A lot of life lessons can be learnt from sport – and team leadership and resiliency are no exception. Dr Dave Alred MBE PhD is widely acknowledged as one of the world’s best high-performance coaches, working with everyone from professional athletes to pilots to optimise their mental and physical performance on the job. The WarriorU Podcast’s Bram Connolly and Trent Burnard recently sat down with Dr Alred to discuss how his experiences coaching professional athletes can be easily applied to the business world.
Here are three ways Dr Alred gets the best from his players – and how you can apply those same leadership techniques to get the best from your people:
1. Let your people fail
Think about the last time you made a mistake. Now, think about what happened after – did you self-assess, pinpoint what you could have done differently, and then move on to your next task with the same (if not more) confidence in your ability? Or, like most of the population, did you ruminate on your errors, and put all of your energy and efforts into avoiding the same mistake?
For Dr Alred, true leadership is about creating resilience in your team. And the definition of resilience is your team’s ability to try again – despite having failed and despite the fear of failing again.
‘While many people go through the motions of learning, their mind is focused on avoiding failure, rather than achieving,’ he says.
‘The best coach creates an environment that allows the player to totally commit to a process and fail with no loss of self-esteem.’
2. Practice empathy
Understanding the thoughts and feelings of your people is crucial to getting more out of them. Whether you’re a business owner, team manager or sports coach, changing or reinforcing behaviour in your team requires an understanding of their world view.
‘If I want to teach you to goal kick, for example, I have to understand your map of reality. Because your map is the only map that counts,’ explains Dr Alred.
‘Without empathy, it’s a bit like going to the doctors with an earache, and so they take my appendix out. He was a really nice guy and I’ve only got a little scar, but I’ve still got an earache.’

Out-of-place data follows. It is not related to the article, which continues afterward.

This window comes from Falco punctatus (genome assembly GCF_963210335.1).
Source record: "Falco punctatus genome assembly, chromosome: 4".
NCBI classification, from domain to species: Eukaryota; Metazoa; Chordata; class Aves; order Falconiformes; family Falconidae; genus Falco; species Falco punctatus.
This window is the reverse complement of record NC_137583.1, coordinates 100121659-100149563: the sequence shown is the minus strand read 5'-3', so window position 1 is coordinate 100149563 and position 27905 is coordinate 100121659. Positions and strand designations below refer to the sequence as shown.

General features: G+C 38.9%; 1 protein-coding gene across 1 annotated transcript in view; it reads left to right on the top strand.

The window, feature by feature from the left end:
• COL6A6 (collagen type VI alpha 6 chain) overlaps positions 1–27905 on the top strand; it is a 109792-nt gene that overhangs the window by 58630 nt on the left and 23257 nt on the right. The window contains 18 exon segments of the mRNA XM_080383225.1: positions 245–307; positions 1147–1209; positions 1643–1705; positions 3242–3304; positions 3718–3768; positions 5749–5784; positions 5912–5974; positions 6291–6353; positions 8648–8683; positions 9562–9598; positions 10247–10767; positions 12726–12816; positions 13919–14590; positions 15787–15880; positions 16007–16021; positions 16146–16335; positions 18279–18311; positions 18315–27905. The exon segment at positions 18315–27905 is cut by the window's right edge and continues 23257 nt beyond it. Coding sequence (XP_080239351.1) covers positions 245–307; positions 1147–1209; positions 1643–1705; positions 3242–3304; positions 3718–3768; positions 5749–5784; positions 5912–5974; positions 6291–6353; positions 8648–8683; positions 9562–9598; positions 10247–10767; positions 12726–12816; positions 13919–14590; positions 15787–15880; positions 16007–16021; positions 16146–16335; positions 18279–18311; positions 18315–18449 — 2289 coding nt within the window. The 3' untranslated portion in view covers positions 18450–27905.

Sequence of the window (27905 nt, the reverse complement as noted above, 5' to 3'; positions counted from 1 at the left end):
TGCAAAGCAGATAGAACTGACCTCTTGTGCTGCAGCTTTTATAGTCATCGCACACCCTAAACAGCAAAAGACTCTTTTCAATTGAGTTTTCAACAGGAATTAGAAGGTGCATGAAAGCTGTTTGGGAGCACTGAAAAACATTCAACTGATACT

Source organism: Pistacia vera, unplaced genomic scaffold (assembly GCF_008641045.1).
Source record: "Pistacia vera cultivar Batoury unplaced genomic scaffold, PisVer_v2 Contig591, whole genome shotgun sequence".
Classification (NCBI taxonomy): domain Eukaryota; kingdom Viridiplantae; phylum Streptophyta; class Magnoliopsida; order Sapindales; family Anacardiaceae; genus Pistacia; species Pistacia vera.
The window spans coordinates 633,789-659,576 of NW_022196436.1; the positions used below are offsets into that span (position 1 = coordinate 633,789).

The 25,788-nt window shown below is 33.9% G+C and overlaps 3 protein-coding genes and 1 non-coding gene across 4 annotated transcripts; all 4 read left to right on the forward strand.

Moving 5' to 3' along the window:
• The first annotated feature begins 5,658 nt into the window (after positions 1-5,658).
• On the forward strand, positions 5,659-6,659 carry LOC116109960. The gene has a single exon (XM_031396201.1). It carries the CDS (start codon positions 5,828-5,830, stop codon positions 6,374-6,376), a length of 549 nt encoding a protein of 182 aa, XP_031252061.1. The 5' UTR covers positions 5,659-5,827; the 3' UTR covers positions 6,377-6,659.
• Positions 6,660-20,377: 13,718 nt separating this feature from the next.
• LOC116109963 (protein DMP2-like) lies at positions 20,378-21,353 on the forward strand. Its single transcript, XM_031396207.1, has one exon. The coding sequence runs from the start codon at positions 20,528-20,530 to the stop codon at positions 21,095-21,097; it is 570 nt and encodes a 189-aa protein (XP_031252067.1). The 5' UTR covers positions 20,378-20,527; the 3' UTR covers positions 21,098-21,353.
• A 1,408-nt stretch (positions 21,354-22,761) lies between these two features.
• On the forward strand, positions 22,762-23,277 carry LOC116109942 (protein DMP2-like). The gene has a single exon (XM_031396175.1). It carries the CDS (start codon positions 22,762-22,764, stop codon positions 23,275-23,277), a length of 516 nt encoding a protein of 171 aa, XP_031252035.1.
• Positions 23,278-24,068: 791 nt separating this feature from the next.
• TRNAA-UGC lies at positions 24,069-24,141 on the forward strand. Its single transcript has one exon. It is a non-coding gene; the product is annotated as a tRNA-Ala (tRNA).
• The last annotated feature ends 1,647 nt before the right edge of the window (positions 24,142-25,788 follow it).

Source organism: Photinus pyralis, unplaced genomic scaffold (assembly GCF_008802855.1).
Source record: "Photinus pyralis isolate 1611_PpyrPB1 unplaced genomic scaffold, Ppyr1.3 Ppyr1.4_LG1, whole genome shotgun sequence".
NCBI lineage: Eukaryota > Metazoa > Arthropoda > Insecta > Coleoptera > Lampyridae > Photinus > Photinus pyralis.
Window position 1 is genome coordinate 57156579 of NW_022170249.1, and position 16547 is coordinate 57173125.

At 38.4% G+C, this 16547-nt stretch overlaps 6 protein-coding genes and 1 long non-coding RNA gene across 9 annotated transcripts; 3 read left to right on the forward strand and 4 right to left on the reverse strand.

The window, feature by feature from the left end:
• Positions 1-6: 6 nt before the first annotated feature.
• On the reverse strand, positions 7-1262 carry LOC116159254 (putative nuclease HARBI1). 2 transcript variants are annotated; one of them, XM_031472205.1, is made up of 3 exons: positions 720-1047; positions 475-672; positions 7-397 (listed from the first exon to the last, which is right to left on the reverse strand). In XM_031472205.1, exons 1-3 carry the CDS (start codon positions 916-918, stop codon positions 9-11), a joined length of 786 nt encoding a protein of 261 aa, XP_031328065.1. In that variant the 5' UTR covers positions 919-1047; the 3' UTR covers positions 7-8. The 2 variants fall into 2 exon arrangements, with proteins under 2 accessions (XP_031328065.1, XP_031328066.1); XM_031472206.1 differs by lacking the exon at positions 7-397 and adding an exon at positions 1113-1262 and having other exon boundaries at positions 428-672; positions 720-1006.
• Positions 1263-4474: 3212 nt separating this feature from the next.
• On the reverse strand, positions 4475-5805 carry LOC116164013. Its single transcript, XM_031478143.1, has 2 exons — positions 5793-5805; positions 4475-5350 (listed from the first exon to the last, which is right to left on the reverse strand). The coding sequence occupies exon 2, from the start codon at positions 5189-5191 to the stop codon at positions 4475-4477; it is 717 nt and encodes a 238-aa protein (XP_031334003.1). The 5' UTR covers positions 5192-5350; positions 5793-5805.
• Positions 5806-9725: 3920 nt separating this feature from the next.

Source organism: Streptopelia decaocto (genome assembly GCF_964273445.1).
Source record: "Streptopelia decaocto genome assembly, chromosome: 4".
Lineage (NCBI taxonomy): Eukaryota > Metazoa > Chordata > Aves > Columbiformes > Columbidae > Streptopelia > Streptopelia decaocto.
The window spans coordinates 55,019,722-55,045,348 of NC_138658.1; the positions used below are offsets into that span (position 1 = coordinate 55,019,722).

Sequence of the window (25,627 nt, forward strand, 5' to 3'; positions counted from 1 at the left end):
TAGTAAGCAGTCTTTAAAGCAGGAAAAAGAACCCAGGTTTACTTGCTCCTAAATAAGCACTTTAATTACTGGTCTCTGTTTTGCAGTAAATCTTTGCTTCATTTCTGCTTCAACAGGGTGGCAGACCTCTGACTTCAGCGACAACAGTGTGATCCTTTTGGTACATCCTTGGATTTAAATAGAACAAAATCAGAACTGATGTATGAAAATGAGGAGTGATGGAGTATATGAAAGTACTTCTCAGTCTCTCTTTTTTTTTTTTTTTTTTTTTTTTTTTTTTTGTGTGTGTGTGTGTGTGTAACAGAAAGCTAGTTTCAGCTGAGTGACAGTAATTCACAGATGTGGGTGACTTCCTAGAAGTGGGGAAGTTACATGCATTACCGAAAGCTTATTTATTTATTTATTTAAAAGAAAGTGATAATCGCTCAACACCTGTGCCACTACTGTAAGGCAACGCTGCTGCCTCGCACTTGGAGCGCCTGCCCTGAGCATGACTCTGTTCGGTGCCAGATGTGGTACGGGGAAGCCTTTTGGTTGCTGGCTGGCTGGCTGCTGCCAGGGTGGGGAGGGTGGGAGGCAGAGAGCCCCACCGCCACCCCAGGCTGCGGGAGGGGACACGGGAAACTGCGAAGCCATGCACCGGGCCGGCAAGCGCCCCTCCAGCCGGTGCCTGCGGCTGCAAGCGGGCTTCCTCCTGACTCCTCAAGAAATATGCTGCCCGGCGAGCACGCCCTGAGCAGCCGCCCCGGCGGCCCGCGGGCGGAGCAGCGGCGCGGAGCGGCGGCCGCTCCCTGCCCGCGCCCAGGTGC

Dig down into the thoughts behind your team’s behaviours, and the experiences and environments that have informed those choices. Questions Dr Alred asks his athletes include: ‘how do you think that went?’, ‘What went right in that situation?’, ‘If you had that shot again, what would you do differently?’. Why? Because they not only provide valuable feedback to both player and coach, they also help to squash any feelings of inadequacy during the learning process.
3. Optimise your leadership language
It may seem like an insignificant technicality, but the language you use when talking to your team (and to yourself) matter – particularly when you’re trying to teach a new behaviour or skill.
‘Language is the oil that makes the engine work, and the human brain doesn’t work in deletions,’ explains Dr Alred.
‘If I ask you to not think about the green elephant, you have to remember what not to think about, and therefore you’re thinking about it.
‘If you are trying to correct somebody, rather than saying ‘don’t do that’, say ‘do this instead’.’
In other words, tell people what you do want them to do; rather than what you don’t.
Simple phrases or words can also impact your team’s self-esteem, their satisfaction in their work, and how they think about the limits of their potential.
Dr Alred suggests replacing words such as ‘failure’ with positive phrasing.
‘I ban the words ‘good’ and ‘bad’ – there’s no such thing as a good shot and there’s no such thing as a bad shot. Instead, we look at how well the shot matched your intention,’ he says.
This allows the person to 100 per cent commit to changing the behaviour at hand. ‘If they don’t go to the point of no return, they won’t jump far enough,’ adds Dr Alred.
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